Prowers County Marriage License Requirements
Are wedding bells ringing in your future? If you’re planning to tie the knot in Colorado, understanding the ins and outs of obtaining a marriage license is crucial. From the necessary documentation to the application process, we’ve got you covered. Let’s dive into the details step by step to ensure your journey towards marital bliss is smooth and hassle-free.
The Marriage License Application Process
Before saying “I do,” there’s an important administrative step to take – applying for a marriage license. Here’s what you need to know:
Both Applicants Must Apply in Person
To kick off the process, both you and your partner must appear in person to apply for the marriage license. This is a mandatory requirement, and no proxies are allowed. It’s a great opportunity to share a special moment together as you embark on this new chapter of your lives.
Exceptions and Absentee Applications
In some cases, one party might be unable to appear in person due to illness, being out of state, or being incarcerated. In such instances, the absent party can still apply by submitting an absentee application. This form needs to be notarized beforehand and brought along with proper identification.
Required Identification and Documentation
When you’re ready to apply, ensure you have the following:
- Valid identification for proof of age (e.g., Driver’s License, Passport, Military ID, State-issued ID Card).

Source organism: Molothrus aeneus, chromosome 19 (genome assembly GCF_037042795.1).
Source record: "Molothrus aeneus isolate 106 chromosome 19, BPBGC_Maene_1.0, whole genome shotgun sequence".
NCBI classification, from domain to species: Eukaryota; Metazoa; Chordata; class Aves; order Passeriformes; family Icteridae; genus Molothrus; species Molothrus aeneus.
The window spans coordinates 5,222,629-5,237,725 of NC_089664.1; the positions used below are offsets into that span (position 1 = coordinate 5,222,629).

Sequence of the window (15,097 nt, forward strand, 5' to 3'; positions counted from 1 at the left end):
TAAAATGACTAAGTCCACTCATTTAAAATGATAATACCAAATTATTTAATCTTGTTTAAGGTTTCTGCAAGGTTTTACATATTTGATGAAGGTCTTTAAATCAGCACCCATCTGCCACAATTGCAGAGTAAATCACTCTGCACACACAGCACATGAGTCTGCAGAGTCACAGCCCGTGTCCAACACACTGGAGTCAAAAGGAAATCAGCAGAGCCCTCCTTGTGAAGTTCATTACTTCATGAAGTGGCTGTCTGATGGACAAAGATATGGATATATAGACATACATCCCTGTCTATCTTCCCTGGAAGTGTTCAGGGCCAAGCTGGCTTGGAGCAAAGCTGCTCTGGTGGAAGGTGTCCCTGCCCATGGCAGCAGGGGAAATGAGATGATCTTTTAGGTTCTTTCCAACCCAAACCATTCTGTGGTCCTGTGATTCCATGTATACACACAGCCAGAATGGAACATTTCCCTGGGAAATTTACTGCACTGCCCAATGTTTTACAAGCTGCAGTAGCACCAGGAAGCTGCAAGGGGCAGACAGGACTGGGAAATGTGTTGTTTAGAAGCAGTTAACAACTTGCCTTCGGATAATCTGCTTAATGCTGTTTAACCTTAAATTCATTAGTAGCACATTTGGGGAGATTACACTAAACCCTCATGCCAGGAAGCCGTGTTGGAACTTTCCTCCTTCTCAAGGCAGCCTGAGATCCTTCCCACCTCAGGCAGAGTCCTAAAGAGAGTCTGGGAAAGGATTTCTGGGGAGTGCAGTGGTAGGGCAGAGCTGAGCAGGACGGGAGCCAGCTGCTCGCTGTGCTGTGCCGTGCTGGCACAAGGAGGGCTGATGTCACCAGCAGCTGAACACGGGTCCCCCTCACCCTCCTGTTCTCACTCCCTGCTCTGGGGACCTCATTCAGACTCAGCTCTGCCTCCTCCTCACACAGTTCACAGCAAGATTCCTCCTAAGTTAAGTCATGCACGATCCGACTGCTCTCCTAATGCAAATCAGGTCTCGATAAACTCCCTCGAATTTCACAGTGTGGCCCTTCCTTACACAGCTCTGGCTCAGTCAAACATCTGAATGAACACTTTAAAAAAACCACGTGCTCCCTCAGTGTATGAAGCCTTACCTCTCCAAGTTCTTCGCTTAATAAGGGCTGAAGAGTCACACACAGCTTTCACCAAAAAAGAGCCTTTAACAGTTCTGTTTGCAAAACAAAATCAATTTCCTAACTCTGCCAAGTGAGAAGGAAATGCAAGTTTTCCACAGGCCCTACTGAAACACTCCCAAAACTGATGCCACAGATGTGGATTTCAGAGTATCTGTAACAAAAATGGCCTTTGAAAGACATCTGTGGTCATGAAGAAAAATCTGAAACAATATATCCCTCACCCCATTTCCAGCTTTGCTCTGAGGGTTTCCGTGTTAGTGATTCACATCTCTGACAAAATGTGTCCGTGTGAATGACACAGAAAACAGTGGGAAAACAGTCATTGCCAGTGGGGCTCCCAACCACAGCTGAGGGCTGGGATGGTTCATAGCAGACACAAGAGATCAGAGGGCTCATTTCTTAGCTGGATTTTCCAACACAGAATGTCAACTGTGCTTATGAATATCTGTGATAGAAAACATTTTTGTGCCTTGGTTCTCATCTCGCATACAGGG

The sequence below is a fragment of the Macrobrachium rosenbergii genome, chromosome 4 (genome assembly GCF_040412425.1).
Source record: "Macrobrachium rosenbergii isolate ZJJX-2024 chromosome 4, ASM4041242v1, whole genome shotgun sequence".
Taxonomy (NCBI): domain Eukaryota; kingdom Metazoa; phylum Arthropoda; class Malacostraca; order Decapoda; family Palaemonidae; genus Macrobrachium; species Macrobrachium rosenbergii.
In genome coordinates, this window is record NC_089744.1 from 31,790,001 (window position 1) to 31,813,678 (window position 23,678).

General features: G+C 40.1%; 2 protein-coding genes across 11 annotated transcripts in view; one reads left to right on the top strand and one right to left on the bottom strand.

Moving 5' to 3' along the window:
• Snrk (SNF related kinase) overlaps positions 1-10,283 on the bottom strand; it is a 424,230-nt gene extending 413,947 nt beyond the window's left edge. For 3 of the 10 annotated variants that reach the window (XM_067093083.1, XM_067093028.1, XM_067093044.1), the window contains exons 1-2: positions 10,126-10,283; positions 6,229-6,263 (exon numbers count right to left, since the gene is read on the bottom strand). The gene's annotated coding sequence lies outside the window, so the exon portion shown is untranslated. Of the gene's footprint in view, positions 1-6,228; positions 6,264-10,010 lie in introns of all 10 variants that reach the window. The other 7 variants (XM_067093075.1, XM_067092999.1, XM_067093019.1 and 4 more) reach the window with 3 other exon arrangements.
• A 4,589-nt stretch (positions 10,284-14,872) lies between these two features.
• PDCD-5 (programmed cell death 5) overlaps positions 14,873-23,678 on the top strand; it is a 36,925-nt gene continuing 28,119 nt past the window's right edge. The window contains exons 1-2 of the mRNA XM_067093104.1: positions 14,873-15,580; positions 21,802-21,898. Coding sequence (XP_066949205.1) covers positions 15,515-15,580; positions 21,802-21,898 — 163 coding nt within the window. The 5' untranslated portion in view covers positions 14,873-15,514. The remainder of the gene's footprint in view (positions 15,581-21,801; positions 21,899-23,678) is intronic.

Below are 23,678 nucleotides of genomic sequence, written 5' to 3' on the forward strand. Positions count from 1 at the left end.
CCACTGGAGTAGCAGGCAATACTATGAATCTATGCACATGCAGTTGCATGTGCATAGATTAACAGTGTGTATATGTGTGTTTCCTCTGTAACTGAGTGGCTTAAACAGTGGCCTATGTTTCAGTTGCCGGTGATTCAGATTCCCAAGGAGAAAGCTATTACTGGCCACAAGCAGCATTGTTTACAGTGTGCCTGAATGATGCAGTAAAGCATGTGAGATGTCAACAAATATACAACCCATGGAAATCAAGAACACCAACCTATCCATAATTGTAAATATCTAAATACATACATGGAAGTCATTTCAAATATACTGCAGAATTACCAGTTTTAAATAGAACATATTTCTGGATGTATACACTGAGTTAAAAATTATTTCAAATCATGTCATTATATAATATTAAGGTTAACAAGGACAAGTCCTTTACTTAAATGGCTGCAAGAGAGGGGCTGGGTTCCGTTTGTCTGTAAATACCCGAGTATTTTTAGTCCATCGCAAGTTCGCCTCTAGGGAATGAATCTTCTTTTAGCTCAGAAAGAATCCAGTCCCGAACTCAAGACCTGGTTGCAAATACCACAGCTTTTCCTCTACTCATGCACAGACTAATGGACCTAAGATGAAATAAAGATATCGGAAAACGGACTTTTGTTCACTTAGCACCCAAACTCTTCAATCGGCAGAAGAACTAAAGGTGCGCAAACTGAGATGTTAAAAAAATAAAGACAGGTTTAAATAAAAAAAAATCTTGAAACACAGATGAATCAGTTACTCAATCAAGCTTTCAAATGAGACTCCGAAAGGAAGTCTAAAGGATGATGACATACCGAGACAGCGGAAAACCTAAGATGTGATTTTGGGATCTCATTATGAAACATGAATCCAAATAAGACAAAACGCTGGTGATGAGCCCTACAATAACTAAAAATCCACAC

- Social Security Numbers for both parties. If one of you doesn’t have a social security number, you’ll need to sign an affidavit provided by the County Clerk’s office during application.
- Place of Birth (City and State) and Parents’ Names and Current Addresses.
The Marriage License Fee
While love may be priceless, obtaining a marriage license does come with a fee. In Colorado, the marriage license fee is a reasonable $30. This fee is a necessary part of the process, and it’s important to be prepared to pay it when you submit your application.
Acceptable Forms of Identification
Ensuring that you have the appropriate identification is crucial for a smooth application process. The following forms of identification are acceptable:
- Birth Certificate
- Valid Driver’s License (or temporary issued with voided previous license)
- Passport (both expired and valid)
- Valid state identification card (or temporary issued with voided previous ID)
- Military identification
- Alien Registration Card (Green card)
- Any U.S. government-issued identification containing a photo, date of birth, issue date, and expiration date
Skipping the Waiting Game
Good news for those eager to say their vows – there’s no waiting period for getting married in Colorado. Once you’ve obtained your marriage license, you’re free to proceed with your wedding whenever you’re ready.
Thinking of having a destination wedding in Colorado? You’re in luck! The state doesn’t require applicants to be residents, making it an ideal location for couples from near and far to celebrate their love.
If you or your partner have been previously married and the divorce was finalized within the last 30 days, you’ll need to provide the final decree signed by the judge or court referee. For divorces finalized more than 30 days prior to application, you’ll need to provide information about the date, place, and court of the divorce.